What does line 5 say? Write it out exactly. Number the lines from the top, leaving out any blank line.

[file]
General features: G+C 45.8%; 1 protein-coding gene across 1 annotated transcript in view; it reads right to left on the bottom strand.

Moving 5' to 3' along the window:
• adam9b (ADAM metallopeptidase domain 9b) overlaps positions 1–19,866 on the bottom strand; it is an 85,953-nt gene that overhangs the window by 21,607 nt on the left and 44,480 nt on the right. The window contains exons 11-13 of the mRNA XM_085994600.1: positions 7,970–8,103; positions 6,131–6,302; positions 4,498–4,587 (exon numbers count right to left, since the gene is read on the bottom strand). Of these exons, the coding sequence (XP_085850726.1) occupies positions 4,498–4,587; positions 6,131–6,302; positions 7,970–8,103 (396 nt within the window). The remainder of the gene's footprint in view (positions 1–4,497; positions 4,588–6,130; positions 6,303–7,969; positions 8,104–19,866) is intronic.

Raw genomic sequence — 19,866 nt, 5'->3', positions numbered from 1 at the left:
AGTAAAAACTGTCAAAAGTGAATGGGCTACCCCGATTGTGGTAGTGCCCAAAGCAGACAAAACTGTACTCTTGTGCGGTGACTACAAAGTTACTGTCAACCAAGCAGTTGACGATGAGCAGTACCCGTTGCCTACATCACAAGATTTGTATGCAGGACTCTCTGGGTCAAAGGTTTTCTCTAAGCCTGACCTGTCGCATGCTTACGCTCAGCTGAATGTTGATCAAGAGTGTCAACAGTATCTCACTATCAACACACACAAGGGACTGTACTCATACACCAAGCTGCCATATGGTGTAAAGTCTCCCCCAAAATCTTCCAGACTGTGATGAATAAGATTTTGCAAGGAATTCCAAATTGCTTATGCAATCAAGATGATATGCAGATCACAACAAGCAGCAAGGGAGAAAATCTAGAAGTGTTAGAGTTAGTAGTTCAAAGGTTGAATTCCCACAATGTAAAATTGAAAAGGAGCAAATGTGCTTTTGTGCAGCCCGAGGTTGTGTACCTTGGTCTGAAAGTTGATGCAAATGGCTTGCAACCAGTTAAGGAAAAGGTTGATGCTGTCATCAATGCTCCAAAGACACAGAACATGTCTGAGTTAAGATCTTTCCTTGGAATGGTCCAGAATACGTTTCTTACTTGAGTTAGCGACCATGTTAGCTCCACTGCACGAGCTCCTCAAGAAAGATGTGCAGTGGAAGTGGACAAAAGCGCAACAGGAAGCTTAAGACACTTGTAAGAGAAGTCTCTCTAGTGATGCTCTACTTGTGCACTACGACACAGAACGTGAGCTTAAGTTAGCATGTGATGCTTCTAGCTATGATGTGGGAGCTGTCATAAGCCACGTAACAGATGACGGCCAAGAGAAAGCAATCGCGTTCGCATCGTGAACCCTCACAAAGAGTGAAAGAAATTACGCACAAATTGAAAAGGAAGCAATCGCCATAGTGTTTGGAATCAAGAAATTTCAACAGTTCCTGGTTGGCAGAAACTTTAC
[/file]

AGTAAAAACTGTCAAAAGTGAATGGGCTACCCCGATTGTGGTAGTGCCCAAAGCAGACAAAACTGTACTCTTGTGCGGTGACTACAAAGTTACTGTCAACCAAGCAGTTGACGATGAGCAGTACCCGTTGCCTACATCACAAGATTTGTATGCAGGACTCTCTGGGTCAAAGGTTTTCTCTAAGCCTGACCTGTCGCATGCTTACGCTCAGCTGAATGTTGATCAAGAGTGTCAACAGTATCTCACTATCAACACACACAAGGGACTGTACTCATACACCAAGCTGCCATATGGTGTAAAGTCTCCCCCAAAATCTTCCAGACTGTGATGAATAAGATTTTGCAAGGAATTCCAAATTGCTTATGCAATCAAGATGATATGCAGATCACAACAAGCAGCAAGGGAGAAAATCTAGAAGTGTTAGAGTTAGTAGTTCAAAGGTTGAATTCCCACAATGTAAAATTGAAAAGGAGCAAATGTGCTTTTGTGCAGCCCGAGGTTGTGTACCTTGGTCTGAAAGTTGATGCAAATGGCTTGCAACCAGTTAAGGAAAAGGTTGATGCTGTCATCAATGCTCCAAAGACACAGAACATGTCTGAGTTAAGATCTTTCCTTGGAATGGTCCAGAATACGTTTCTTACTTGAGTTAGCGACCATGTTAGCTCCACTGCACGAGCTCCTCAAGAAAGATGTGCAGTGGAAGTGGACAAAAGCGCAACAGGAAGCTTAAGACACTTGTAAGAGAAGTCTCTCTAGTGATGCTCTACTTGTGCACTACGACACAGAACGTGAGCTTAAGTTAGCATGTGATGCTTCTAGCTATGATGTGGGAGCTGTCATAAGCCACGTAACAGATGACGGCCAAGAGAAAGCAATCGCGTTCGCATCGTGAACCCTCACAAAGAGTGAAAGAAATTACGCACAAATTGAAAAGGAAGCAATCGCCATAGTGTTTGGAATCAAGAAATTTCAACAGTTCCTGGTTGGCAGAAACTTTAC